We’ve all worked with people who constantly stay late, come to work sick, and spend long lunch hours in the break room whining that they can’t take a vacation because there’s just too much to do. Don’t be one of them.

Here’s what we know:

  • Employees who take their vacation time are more likely than forfeiters to have been promoted within the last year (27% to 23%). They are also more likely to have received a raise or bonus in the last three years (84% to 78%).
  • Taking time off is associated with higher productivity, performance; more positive attitude toward work; increased happiness; improved mental and physical health; better relationships and social life.

Makes sense, doesn’t it?

Relaxing at Tabacon Hot Springs in Costa Rica.

Relaxing at Tabacon Hot Springs in Costa Rica.

Taking vacation means the world to those you love

For those of you who are parents, you have 18 summers with your kids. Don’t waste them.

Postcard Jar: Lessons I learned traveling with my mom

I can tell you from experience that my daughter doesn’t remember most of the birthday gifts I gave her but she does remember the time I took of work to spend quality time with her. Whether it was a day off to chaperone a school field trip, a long-weekend road trip across Nebraska, or a month-long missionary trip to Sri Lanka, it was the time off I took for that meant the most to her.

Don’t believe me? You can read her own words in this blog post she wrote called  “Lessons I learned traveling with my mom.” 

Likewise, when Steve and I were both working demanding, full-time jobs, we cherished every vacation day we got together. We took the train to Boston, cruised in Alaska with our daughter, and enjoyed weekend getaways to places like Chicago or Kansas City. We usually came back more relaxed, recharged, and reconnected.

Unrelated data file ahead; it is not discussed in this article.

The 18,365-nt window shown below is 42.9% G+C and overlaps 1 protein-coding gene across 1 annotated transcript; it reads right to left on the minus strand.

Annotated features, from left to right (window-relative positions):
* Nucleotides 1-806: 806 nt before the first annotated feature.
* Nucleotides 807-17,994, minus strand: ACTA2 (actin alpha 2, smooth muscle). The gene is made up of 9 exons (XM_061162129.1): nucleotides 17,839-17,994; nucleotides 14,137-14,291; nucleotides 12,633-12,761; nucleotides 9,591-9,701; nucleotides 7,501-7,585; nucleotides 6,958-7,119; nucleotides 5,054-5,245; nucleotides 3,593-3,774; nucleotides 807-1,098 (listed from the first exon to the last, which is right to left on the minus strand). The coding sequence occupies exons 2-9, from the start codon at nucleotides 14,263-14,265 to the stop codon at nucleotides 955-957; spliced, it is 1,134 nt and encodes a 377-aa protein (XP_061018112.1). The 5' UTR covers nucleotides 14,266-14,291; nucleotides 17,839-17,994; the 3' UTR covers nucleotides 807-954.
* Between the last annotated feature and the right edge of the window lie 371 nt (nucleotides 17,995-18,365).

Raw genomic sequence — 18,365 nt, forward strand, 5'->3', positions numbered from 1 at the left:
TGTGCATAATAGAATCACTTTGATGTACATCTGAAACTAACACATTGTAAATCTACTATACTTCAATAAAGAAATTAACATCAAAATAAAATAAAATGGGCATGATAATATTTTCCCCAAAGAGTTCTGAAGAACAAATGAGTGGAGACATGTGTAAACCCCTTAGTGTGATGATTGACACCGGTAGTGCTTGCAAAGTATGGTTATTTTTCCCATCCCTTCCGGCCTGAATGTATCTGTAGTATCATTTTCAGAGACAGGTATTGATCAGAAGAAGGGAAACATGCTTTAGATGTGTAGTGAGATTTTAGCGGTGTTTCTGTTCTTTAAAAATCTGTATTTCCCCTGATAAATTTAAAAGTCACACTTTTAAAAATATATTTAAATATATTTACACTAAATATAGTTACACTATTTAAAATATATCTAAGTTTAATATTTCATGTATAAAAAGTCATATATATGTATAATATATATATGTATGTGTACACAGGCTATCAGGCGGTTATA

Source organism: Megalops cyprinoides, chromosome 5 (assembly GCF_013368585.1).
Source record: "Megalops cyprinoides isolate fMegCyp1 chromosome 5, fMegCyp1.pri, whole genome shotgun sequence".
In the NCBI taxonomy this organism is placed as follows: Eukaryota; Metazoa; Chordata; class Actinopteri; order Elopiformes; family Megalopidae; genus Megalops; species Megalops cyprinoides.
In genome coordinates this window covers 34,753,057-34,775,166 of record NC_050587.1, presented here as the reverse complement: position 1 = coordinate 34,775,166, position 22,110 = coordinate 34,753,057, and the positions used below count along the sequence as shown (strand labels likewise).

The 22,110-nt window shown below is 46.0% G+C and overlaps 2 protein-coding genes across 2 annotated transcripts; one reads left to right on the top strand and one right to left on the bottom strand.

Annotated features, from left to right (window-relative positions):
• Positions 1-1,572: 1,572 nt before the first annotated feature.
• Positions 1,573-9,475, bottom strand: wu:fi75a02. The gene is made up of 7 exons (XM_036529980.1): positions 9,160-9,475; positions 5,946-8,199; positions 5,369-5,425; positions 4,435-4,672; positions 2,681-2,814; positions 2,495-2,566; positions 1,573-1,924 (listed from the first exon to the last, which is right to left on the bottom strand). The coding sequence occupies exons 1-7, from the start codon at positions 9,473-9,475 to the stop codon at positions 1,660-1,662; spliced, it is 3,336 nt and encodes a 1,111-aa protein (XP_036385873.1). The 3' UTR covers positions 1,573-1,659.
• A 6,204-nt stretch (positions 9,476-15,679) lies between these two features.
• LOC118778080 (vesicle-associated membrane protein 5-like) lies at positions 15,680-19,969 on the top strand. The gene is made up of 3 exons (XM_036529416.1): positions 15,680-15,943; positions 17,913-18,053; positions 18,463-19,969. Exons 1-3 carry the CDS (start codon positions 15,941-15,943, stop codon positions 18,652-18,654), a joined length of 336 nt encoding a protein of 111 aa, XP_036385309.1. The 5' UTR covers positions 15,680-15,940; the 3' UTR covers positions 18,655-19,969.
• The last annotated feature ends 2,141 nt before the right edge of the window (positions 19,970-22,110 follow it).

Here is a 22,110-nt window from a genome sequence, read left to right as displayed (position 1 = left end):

You just gotta plan vacation time

I remember when Steve wanted to book that vacation to Alaska and I was hesitant. It was expensive and it meant I was going to have to take two full weeks (in a row) off of work.

We took a helicopter ride to the top of glacier where we were able to sip glacier water and explore the terrain.

On a cruise to Alaska, we took a helicopter ride to the top of glacier where we were able to sip glacier water and explore the terrain.

But after a lot of discussion, we decided to take the vacation days and just go. And I’m so incredibly thankful we did. One month after that vacation, I got very sick and was eventually diagnosed with a serious inflammatory disease. I had five surgeries in 17 months, had to leave my career in government relations, and since then, fatigue and pain have limited what I am able physically able to do. [Note: I am so glad I walked on a glacier when I could.]